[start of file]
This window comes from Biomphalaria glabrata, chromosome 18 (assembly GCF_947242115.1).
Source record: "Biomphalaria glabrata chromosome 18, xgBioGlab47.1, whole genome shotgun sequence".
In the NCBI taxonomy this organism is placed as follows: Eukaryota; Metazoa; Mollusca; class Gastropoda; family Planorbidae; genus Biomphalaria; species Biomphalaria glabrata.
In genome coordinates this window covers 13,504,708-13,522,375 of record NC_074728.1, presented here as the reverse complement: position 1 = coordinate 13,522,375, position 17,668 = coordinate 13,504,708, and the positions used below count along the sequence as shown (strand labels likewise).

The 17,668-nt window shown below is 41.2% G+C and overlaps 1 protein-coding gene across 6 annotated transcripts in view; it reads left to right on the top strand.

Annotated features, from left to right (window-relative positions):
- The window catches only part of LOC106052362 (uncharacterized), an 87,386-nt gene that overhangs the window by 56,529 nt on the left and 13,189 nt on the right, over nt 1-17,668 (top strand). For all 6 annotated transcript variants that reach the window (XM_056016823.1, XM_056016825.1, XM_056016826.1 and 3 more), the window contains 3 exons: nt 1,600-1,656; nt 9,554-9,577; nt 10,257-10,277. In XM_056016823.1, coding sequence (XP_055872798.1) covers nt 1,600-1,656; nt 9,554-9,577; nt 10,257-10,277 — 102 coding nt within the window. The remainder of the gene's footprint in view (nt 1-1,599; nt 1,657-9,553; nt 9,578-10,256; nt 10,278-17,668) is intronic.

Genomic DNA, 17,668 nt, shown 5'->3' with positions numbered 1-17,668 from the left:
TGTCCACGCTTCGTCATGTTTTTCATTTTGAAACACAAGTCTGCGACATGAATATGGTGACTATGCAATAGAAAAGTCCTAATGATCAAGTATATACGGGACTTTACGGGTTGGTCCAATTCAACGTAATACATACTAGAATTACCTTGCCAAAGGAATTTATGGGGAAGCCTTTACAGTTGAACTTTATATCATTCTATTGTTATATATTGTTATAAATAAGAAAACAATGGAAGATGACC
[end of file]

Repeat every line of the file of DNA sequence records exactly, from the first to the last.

This window comes from Biomphalaria glabrata, chromosome 18 (assembly GCF_947242115.1).
Source record: "Biomphalaria glabrata chromosome 18, xgBioGlab47.1, whole genome shotgun sequence".
In the NCBI taxonomy this organism is placed as follows: Eukaryota; Metazoa; Mollusca; class Gastropoda; family Planorbidae; genus Biomphalaria; species Biomphalaria glabrata.
In genome coordinates this window covers 13,504,708-13,522,375 of record NC_074728.1, presented here as the reverse complement: position 1 = coordinate 13,522,375, position 17,668 = coordinate 13,504,708, and the positions used below count along the sequence as shown (strand labels likewise).

The 17,668-nt window shown below is 41.2% G+C and overlaps 1 protein-coding gene across 6 annotated transcripts in view; it reads left to right on the top strand.

Annotated features, from left to right (window-relative positions):
- The window catches only part of LOC106052362 (uncharacterized), an 87,386-nt gene that overhangs the window by 56,529 nt on the left and 13,189 nt on the right, over nt 1-17,668 (top strand). For all 6 annotated transcript variants that reach the window (XM_056016823.1, XM_056016825.1, XM_056016826.1 and 3 more), the window contains 3 exons: nt 1,600-1,656; nt 9,554-9,577; nt 10,257-10,277. In XM_056016823.1, coding sequence (XP_055872798.1) covers nt 1,600-1,656; nt 9,554-9,577; nt 10,257-10,277 — 102 coding nt within the window. The remainder of the gene's footprint in view (nt 1-1,599; nt 1,657-9,553; nt 9,578-10,256; nt 10,278-17,668) is intronic.

Genomic DNA, 17,668 nt, shown 5'->3' with positions numbered 1-17,668 from the left:
TGTCCACGCTTCGTCATGTTTTTCATTTTGAAACACAAGTCTGCGACATGAATATGGTGACTATGCAATAGAAAAGTCCTAATGATCAAGTATATACGGGACTTTACGGGTTGGTCCAATTCAACGTAATACATACTAGAATTACCTTGCCAAAGGAATTTATGGGGAAGCCTTTACAGTTGAACTTTATATCATTCTATTGTTATATATTGTTATAAATAAGAAAACAATGGAAGATGACC